September 22, 2019 | 85° F

Hopkins’ heavyweight win highlights night at Barn


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Photo by Enrico Cabredo |

Senior Dan Hopkins rides junior Jesse Boyden en route to a 7-0 decision in a first-round heavyweight matchup?Saturday at the College Avenue?Gym. Hopkins went 8-4 last year at 197 pounds in his first season at Rutgers after transferring from Middlesex County Community College.


Rutgers head wrestling coach Scott Goodale gave the fans credit Friday after the Scarlet Knights’ annual wrestle-offs at the College Avenue Gym. In an event that pits Rutgers wrestler against Rutgers wrestler, it is impossible to cheer.

He should give just as much credit to his grapplers.

“We do it for the fans, but nobody really likes it,” said junior 174-pounder Gregory Zannetti. “Everyone’s friends on the team. Everyone’s wrestling their friend.”

For Zannetti, that meant a matchup with fellow 174-pounder Brendan Ard in one of the two most contested weight classes.

Zannetti won his matchup with the sophomore Wisconsin transfer, 5-2, and senior Daniel Hopkins took the four-man heavyweight bracket.

Hopkins spent last season wrestling at 197 pounds, and Goodale would like to bounce Hopkins between 197 and heavyweight this season. Hopkins’ 7-0 decision against junior Jesse Boyden and 5-3 decision against freshman Billy Smith might force Goodale to commit to Hopkins at the weight class.

“Winning put my name at the top of the list at heavyweight, but like I always say to the coaches, wherever they need me for the team, that’s where I’ll go,” Hopkins said. “It doesn’t matter if they need me at heavyweight one match and want me at 184 the next match, I’ll do what I have to do.”

The Jackson Memorial High School product wrestled at 210 pounds Friday, but said his natural body weight is about 220 pounds.

He could easily gain that weight and then some if he stuck to heavyweight, fitting the mold of former heavyweight D.J. Russo, who was not as big-bodied as most in the weight class, but faster and equally strong.

“As long as you can keep up with them strength-wise and not get stuck underneath [Lehigh’s National Champion] Zach Rey or anyone like that who is really heavy for the weight class, I feel like I’ll do fine,” Hopkins said. “I feel like I can easily stay with anybody in the country strength-wise and I’m definitely faster.”

Hopkins showed that against Smith, who won a state championship last season at High Point High School.

Goodale would like to redshirt Smith, but a 3-2 decision against sophomore Carl Buchholz in the first round and his finish against Hopkins complicates issues.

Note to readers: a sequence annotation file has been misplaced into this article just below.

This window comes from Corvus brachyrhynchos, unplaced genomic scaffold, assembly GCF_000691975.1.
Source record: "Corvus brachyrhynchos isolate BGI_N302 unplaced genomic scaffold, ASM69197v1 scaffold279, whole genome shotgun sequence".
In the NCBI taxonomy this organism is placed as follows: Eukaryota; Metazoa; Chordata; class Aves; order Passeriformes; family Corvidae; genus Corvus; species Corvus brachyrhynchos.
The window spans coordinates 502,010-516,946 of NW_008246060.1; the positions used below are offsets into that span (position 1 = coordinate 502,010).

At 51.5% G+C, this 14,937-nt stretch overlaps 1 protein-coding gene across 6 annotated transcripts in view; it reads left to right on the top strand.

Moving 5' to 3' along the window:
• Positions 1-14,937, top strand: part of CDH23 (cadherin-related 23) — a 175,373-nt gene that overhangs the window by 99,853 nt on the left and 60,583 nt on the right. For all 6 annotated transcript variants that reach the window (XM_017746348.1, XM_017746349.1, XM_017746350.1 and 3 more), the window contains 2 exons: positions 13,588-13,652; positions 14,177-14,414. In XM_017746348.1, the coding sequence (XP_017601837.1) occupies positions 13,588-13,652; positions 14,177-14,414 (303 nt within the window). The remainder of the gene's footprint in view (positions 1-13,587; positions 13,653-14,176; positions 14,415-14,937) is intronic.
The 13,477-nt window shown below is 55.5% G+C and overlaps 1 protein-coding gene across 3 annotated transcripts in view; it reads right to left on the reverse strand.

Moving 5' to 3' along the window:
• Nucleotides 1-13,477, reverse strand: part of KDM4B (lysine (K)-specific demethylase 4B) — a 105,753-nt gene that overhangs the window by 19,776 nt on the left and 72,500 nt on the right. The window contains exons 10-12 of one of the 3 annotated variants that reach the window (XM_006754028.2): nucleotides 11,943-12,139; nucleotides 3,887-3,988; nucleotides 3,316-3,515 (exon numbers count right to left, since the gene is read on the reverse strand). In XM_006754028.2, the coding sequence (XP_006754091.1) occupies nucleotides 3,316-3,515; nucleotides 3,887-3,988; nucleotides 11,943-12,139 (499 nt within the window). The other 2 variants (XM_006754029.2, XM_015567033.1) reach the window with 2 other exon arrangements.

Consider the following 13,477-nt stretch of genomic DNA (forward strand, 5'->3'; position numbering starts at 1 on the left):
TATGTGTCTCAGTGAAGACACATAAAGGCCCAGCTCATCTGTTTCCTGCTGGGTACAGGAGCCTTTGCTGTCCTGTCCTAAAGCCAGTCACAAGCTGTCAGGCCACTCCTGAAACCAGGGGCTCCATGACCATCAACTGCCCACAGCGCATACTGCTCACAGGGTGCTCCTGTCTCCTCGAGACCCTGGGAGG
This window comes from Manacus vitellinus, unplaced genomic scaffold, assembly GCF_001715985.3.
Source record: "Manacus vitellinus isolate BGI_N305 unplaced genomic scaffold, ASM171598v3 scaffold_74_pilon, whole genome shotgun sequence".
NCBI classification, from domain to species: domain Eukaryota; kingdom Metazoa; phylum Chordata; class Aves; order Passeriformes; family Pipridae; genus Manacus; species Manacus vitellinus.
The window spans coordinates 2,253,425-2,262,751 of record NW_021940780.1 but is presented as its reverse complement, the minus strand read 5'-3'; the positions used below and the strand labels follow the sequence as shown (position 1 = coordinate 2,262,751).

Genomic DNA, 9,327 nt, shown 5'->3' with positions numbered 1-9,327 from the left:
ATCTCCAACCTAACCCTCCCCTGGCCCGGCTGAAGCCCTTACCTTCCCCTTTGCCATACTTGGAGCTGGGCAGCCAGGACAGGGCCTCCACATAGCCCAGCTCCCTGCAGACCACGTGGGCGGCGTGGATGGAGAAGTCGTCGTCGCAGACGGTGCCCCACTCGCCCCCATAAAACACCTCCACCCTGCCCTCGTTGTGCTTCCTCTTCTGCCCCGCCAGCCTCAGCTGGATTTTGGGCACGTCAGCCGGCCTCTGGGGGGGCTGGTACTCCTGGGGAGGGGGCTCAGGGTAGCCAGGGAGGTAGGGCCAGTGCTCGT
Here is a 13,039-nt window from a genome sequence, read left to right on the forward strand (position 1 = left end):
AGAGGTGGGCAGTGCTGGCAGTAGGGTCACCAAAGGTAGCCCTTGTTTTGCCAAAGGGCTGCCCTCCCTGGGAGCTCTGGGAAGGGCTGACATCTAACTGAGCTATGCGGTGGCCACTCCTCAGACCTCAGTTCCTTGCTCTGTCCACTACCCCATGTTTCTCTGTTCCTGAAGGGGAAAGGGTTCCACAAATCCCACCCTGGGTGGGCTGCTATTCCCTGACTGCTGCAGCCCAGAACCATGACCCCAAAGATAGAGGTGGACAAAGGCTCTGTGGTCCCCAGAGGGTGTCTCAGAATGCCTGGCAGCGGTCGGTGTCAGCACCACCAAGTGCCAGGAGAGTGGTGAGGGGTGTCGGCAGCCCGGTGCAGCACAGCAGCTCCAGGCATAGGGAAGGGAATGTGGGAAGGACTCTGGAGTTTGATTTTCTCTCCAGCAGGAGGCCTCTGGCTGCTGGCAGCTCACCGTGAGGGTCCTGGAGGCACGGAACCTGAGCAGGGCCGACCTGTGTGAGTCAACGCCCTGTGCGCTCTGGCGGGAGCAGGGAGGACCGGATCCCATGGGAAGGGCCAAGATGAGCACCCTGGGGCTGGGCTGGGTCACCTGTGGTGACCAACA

“Billy Smith’s trying to score late in his first match ever in this facility with a lot of people here, and I was excited about that,” Goodale said. “We’ll probably start him out at a couple of open tournaments, but those two guys that wrestled, they want to be in the lineup. We’re going to have to make a decision pretty quick, but I don’t know what we’re going to do right now.”

Those in the contested weight classes will have another opportunity to clear up the pictures Saturday at the Brockport/Oklahoma Gold Classic.

Fifth-ranked 149-pounder Mario Mason, who won his wrestle-off bracket, and sixth-ranked 165-pounder Scott Winston, who did not wrestle Friday, are among the favorites entering the tournament in New York.

Sophomore Jordan Beverly, typically a 157-pounder, challenged Mason in the 149-pound final — not necessarily a good thing for Goodale — but the head coach also saw good things.

Sophomore Vincent Dellefave, junior Daniel White and senior Billy Ashnault won at 125 pounds, 133 pounds and 141 pounds, respectively, after each missed last year.

Dellefave redshirted after an injury, White dealt with academic and personal issues and Ashnault redshirted and moved up a weight class.

“You look for guys to get after it and wrestle hard, but you know the reality is they wrestle each other all the time, so there’s anxiety and they’re friends,” Goodale said. “All in all, it was good. There were some upsets, there were guys who wrestled really good guys close. I thought it was good.”


By Steven Miller

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